Letter from William Lloyd Garrison, Roxbury, [Mass.], to Elizabeth Pease Nichol, Sept. 26, 1869
- Letter from William Lloyd Garrison, Roxbury, [Mass.], to Elizabeth Pease Nichol, Sept. 26, 1869
- Garrison, William Lloyd, 1805-1879
- Nichol, Elizabeth Pease, 1807-1897
September 26, 1869
Boston Public Library
Rare Books Department
- Collection (local):
Antislavery movements--United States--History--19th century
Abolitionists--United States--19th century--Correspondence
Antislavery movements--United States
Abolitionists--United States--History--19th century
Garrison, William Lloyd, 1805-1879
Nichol, Elizabeth Pease, 1807-1897
Anthony, Susan B. (Susan Brownell), 1820-1906
Livermore, Mary A. (Mary Ashton), 1820-1905
Stanton, Elizabeth Cady, 1815-1902
Train, George Francis, 1829-1904
- 2 leaves (8 p.) ; 8 1/8 x 5 in.
No known copyright restrictions.
No known restrictions on use.
- Notes (citation):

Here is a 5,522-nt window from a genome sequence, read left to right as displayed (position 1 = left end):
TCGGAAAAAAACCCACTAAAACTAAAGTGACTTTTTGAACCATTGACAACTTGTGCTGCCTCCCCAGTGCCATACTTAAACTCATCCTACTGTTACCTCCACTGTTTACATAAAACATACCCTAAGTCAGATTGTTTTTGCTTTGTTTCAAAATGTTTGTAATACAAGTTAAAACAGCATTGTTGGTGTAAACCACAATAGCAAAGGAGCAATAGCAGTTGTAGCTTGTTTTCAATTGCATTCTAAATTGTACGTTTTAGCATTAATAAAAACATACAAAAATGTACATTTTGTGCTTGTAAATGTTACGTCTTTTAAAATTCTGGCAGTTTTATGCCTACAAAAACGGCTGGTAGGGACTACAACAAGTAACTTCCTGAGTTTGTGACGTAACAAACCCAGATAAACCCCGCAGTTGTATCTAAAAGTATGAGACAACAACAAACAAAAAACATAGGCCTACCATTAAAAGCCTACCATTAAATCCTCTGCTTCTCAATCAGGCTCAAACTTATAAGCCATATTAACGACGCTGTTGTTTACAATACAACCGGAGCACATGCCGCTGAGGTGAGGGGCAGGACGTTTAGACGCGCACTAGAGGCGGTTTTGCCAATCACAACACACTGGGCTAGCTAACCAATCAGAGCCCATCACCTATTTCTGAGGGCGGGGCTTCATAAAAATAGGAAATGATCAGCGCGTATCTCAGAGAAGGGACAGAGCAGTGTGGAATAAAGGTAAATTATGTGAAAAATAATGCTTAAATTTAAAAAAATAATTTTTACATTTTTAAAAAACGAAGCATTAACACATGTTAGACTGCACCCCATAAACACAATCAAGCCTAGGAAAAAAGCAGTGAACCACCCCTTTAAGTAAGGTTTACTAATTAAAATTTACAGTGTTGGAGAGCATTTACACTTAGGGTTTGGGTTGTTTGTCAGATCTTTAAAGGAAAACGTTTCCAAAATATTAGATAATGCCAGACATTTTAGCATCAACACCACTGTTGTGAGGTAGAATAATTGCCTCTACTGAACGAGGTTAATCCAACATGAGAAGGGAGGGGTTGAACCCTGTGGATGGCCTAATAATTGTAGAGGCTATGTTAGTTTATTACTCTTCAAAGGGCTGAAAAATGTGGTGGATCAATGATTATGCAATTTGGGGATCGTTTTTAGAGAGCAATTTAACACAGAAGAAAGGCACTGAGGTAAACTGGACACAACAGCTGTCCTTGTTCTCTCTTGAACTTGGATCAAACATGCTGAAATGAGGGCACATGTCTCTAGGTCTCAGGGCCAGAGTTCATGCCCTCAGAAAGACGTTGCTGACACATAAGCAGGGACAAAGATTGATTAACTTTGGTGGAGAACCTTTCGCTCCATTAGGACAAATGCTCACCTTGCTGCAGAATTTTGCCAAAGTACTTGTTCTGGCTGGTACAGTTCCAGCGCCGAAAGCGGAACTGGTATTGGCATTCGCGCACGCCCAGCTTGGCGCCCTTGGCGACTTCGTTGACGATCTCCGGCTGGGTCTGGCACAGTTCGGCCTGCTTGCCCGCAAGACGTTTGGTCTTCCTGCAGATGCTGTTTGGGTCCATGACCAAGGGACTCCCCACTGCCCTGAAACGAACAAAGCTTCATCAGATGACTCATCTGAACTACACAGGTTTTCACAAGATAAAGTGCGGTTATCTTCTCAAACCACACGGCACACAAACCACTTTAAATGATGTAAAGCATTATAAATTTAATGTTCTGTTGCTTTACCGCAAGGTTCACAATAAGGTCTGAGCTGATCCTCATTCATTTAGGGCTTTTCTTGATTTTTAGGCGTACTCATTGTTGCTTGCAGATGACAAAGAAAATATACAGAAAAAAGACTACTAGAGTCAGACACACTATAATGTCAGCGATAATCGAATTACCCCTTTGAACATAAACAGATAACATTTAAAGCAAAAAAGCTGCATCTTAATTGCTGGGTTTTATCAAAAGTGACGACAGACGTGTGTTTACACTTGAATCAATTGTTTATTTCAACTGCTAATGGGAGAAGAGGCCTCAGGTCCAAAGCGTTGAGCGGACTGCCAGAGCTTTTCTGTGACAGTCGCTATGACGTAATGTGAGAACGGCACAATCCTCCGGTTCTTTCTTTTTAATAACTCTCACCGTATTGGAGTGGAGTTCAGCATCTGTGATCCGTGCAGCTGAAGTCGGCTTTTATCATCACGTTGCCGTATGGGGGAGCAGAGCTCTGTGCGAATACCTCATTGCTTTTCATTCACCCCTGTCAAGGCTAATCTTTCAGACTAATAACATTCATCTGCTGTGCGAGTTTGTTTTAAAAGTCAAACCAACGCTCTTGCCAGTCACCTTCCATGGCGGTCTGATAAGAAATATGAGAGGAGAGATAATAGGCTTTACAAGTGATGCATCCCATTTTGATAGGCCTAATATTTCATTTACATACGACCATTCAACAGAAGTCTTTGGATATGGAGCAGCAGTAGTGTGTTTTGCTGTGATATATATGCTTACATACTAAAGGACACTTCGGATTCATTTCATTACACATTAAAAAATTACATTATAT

Merrill, Walter M. Letters of William Lloyd Garrison, v.6, no.36.
William Lloyd Garrison says that his failure to write sooner "is owing to my aversion to the mechanical use of the pen." He has attended several women's suffrage conventions. He discusses The Revolution, a periodical, as an organ of the suffrage movement. George Francis Train is no longer connected to it. He criticizes that association that Mrs. Elizabeth Cady Stanton and Susan B. Anthony had with George Francis Train in the suffrage movement. He heard that Parker Pillsbury is no longer active in the movement. He praises The Agitator, "a weekly paper, published at Chicago, Illinois, and edited by Mrs. Mary A. Livermore." He mentions a meeting to be held in Cleveland to organize the American Women's Suffrage Association.
- Call #:
Ms.A.1.1 v.7, p.104B